Getting Over Our Fear of Religion will Enrich City's Diversity
City Hall came close to the divine a couple of times last week. Last Monday, the Toronto Area Interfaith Council hosted a mayoral debate, where the candidates proposed ways to increase faith in the life of our city.
A few days later, we were debating whether to allow shopping on statuary holidays. Someone suggested we keep Christian holidays sacred, and controversy seemed to break out immediately. We have to stop panicking every time we talk about faith, especially Christianity, and start embracing it as part of our diversity.
We can start with George Smitherman's suggestion of calling a Christmas tree a Christmas tree. We are supposed to now call it a holiday tree so we don't offend anybody or make them feel left out, but it has the opposite effect on me! As a Christian who enjoys celebrating Christmas, I don't feel welcome to publicly acknowledge and celebrate my beliefs in this culture of political correctness. I (and I'm sure many others) would enjoy seeing other symbols like menorahs in public spaces as well.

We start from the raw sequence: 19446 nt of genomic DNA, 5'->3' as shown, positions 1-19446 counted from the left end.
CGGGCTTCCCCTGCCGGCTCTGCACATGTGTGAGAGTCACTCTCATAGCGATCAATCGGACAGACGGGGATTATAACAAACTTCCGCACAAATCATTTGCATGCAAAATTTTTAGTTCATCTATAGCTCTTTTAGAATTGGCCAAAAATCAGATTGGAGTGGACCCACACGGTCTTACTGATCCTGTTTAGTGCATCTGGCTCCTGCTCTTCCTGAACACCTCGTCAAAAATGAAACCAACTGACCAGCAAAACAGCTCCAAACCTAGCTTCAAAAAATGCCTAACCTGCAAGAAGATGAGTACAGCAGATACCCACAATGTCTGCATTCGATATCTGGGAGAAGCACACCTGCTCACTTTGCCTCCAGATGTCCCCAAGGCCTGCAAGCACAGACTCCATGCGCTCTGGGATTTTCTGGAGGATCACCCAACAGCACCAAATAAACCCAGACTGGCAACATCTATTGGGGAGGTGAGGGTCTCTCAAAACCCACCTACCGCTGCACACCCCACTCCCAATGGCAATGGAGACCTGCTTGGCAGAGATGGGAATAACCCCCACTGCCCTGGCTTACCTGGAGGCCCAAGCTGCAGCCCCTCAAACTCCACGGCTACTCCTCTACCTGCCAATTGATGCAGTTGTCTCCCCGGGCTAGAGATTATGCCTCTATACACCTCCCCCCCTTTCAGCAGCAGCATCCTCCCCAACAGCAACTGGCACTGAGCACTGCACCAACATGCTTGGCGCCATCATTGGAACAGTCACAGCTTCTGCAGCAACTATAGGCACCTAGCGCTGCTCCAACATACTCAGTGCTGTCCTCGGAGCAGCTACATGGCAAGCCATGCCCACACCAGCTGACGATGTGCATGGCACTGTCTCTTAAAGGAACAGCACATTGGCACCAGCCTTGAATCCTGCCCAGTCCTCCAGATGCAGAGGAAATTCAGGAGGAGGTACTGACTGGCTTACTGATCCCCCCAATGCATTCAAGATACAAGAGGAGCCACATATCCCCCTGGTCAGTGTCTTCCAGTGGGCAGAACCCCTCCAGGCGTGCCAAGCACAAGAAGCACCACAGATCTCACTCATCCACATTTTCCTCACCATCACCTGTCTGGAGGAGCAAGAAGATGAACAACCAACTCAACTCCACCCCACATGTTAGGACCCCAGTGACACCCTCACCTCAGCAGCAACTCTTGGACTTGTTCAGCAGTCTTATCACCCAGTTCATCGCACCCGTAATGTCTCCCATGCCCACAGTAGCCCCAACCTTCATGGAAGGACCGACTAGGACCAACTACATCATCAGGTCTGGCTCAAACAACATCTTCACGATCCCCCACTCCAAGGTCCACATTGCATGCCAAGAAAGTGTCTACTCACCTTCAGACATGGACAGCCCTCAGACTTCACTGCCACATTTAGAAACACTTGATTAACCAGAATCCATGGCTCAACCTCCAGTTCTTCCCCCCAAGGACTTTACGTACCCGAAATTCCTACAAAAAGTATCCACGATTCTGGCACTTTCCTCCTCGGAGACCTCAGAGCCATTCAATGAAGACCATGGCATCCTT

There was also a suggestion of having an interfaith day or week. Rob Ford and Joe Pantalone said they wouldn't know how to be fair in acknowledging all belief systems, but I think this misses the spirit of the idea. Our faith is an important part of who we are as individuals, and we should use it as an opportunity to learn about and celebrate with each other.
This sounds so elementary, and yet we won't do this because we're too afraid to offend someone. We talk about tolerance, but that has a connotation of reluctance. We really need to start talking (and thinking) in terms of acceptance - maybe even enjoyment!
At the mayoral debate, Smitherman proposed bringing together faith groups to help the city's less fortunate, such as the homeless and those struggling with addiction. I think this is an excellent idea that brings out the best of what many beliefs have to offer. Many faith groups (and their smaller study groups) volunteer to help others.
A great example of what can be done when people work together is the Out of the Cold program. For this program, different venues, including places of worship, take turns offering homeless people safe shelter and a warm meal.
If the city were to develop and co-ordinate more of these initiatives, our help could be spread around and it would cut down on administrative issues for organizations. We would also be creating services for the countless individuals who currently fall between the cracks.
Many people acknowledge a spiritual side of themselves, and the sooner we stop being afraid to talk about it, the sooner we will be able to see the best in each other and enrich our diversity.